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Crippled Black Phoenix & Sean Hogan Discuss Horror Soundtracks
Josh Saco , August 26th, 2011 09:17

As Frightfest begins, Josh Saco chats to Sean Hogan and Crippled Black Phoenix's Justin Greaves about the importance of music to film, audiovisual collaboration and the 'John Carpenter sound'

A few months back, The Quietus sent me off to The Lexington in Islington for a meet up with director/writer Sean Hogan and his friend Justin Greaves of musical collective Crippled Black Phoenix to discuss the ins and outs of their audiovisual collaborations. Justin is the brains behind the brawn of Crippled Black Phoenix, a group who have featured a variety of well respected musical explorers and whose travels have most recently taken them to China. Hogan has just wrapped up his third feature length film and has a fourth currently in pre-production. Like the defiantly independent Crippled Black Phoenix, the Little Deaths director is keen to maintain creative control, something he’s finally gained with his upcoming film, The Devil’s Business, which is being shown at Film4 FrightFest this weekend.

The three of us flew through several hours of the sort of banter one would expect from old friends, Sean and Justin finishing sentences and in-jokes. It proved a rare opportunity to eavesdrop on a conversation between two experienced specialists in their respective fields, and an insight into their collaborative process.

Sean, how did you come to find out about Crippled Black Phoenix?

Sean Hogan: It was actually a friend of mine who said, 'Oh you’ve got to check out this band, they’re great.' And so, eventually, I ended up listening to a lot of Justin’s stuff while I was writing the script for The Devil’s Business.

It inadvertently worked its way in, then?

SH: Well, I always make a playlist when I’m writing. Whether it’s musically or lyrically or whatever, it’s just kind of stuff that feeds into my thought processes when I’m writing and - this is kind of jumping ahead slightly - but certainly there was this one track of theirs, Sharks & Storms, that I was listening to. And for some reason, it got into my head when I was writing that script and I would play it fucking incessantly. [laughs]

And Justin, you’re always talking about the cinematic element to your music anyway?

Justin Greaves: Well, I’m really interested in actual soundtracks, not compilation albums that are put together for a film or anything like that. I’m into the actual incidental music. And some of the stuff that I’ve done has been sort of influenced by certain artists, like Morricone and Claudio Simonetti, y’know, Goblin and John Carpenter and people like that. And I can remember using the Juno-6, because it was like having a ‘John Carpenter sound’, you know. [laughs]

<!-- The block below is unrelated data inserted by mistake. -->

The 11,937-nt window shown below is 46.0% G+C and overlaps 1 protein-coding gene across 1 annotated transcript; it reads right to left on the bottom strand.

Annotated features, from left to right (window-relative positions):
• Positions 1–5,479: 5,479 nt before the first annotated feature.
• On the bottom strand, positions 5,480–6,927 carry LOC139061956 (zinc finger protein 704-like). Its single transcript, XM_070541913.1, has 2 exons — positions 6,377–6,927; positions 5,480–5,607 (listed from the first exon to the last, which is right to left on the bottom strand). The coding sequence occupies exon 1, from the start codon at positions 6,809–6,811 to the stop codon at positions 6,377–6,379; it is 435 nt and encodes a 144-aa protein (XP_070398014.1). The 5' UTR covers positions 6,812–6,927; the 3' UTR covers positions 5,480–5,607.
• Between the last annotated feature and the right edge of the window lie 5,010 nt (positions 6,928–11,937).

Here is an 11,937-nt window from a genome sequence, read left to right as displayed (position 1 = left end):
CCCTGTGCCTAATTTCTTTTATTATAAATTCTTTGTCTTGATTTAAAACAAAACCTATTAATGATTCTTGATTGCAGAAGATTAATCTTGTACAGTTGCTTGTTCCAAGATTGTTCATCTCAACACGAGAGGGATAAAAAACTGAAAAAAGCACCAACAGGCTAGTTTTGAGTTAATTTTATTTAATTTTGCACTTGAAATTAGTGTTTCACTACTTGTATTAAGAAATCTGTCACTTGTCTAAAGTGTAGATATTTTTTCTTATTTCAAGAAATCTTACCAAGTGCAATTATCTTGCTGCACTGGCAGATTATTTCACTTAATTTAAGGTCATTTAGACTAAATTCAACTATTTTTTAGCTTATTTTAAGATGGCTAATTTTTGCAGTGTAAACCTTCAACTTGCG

SH: That was the thing for me. When I started listening to these guys, the music just seemed very cinematic. So I spoke to the guys that were producing the film with me and I said, 'Look, there’s this band that I really like and there’s this one piece of music I think would be great for the film'. I only had it in my head that we would use that one track.

So we met and sort of said, 'Okay, so we’ve got this film we’re doing and there really isn’t any money in it blah, blah, blah, but we really want to use this track etc, etc.' And [Justin], you were like, 'Yeah, that’s perfectly cool if you want to do that, but wouldn’t you rather I wrote all the music for the film?' [laughter] And I was like, 'Give me a minute to think about that [laughter] – yes!'

JG: I just don’t do anything by halves, that’s all. [laughter]

Had you seen Lie Still by this point?

SH: He still hasn’t seen it. [laughs]

JG: The first thing I’ve seen really is Little Deaths, and then a rough edit of The Devil’s Business. But I think it was the sort of pedigree and more the attitude, where they’re coming from and what kinds of things they’re into more than anything. That really pricked my ears up to it. It was independent, and they were trying to do something that was being controlled by the artists and by the filmmakers, which totally appeals to me.

SH: So what happened was, we were already talking about The Devil’s Business at this point, and Little Deaths was in post production, and we already had a composer who had been signed on for ages, who shall not be named, and then basically at the last minute he turned around and said, 'Oh, I can’t do it after all.'

And I was like, 'Shit, I’m really screwed.' Obviously I was already working with Justin at this point on The Devil’s Business but part of me didn’t want to go to him with it because there wasn’t really enough time to start from scratch and begin composing stuff. And we were having some other difficulties that I really didn’t want to drag him into. But ultimately, I was really in a corner, so I basically went to Justin and I said, 'Look is there any way that I can use Crippled Black Phoenix’s music, your existing music to score the film with?' And he was like, 'Yeah, absolutely - what do you need?'

So you’re doing Little Deaths, The Devil’s Business and you were talking about an upcoming project?

SH: Well we’re also doing a short film for Film4 FrightFest this year – a group of UK horror directors are all making these short homages to John Carpenter movies, and I got The Thing, which I’m really excited about doing. But that’s only a little project and that’s going to be fun to do but otherwise I’ve got two projects that are in development at the moment. The first one looks like it’s going to be this film called The Girl in the Mirror, and is basically a kind of Polanski-esque psychological horror movie about a paranoid schizophrenic. And so, the interesting thing with that one will be - because schizophrenics have a lot of audio hallucinations - getting into real texture and noise and playing around with, not necessarily melody, but all of those kinds of soundscape-kind-of-things.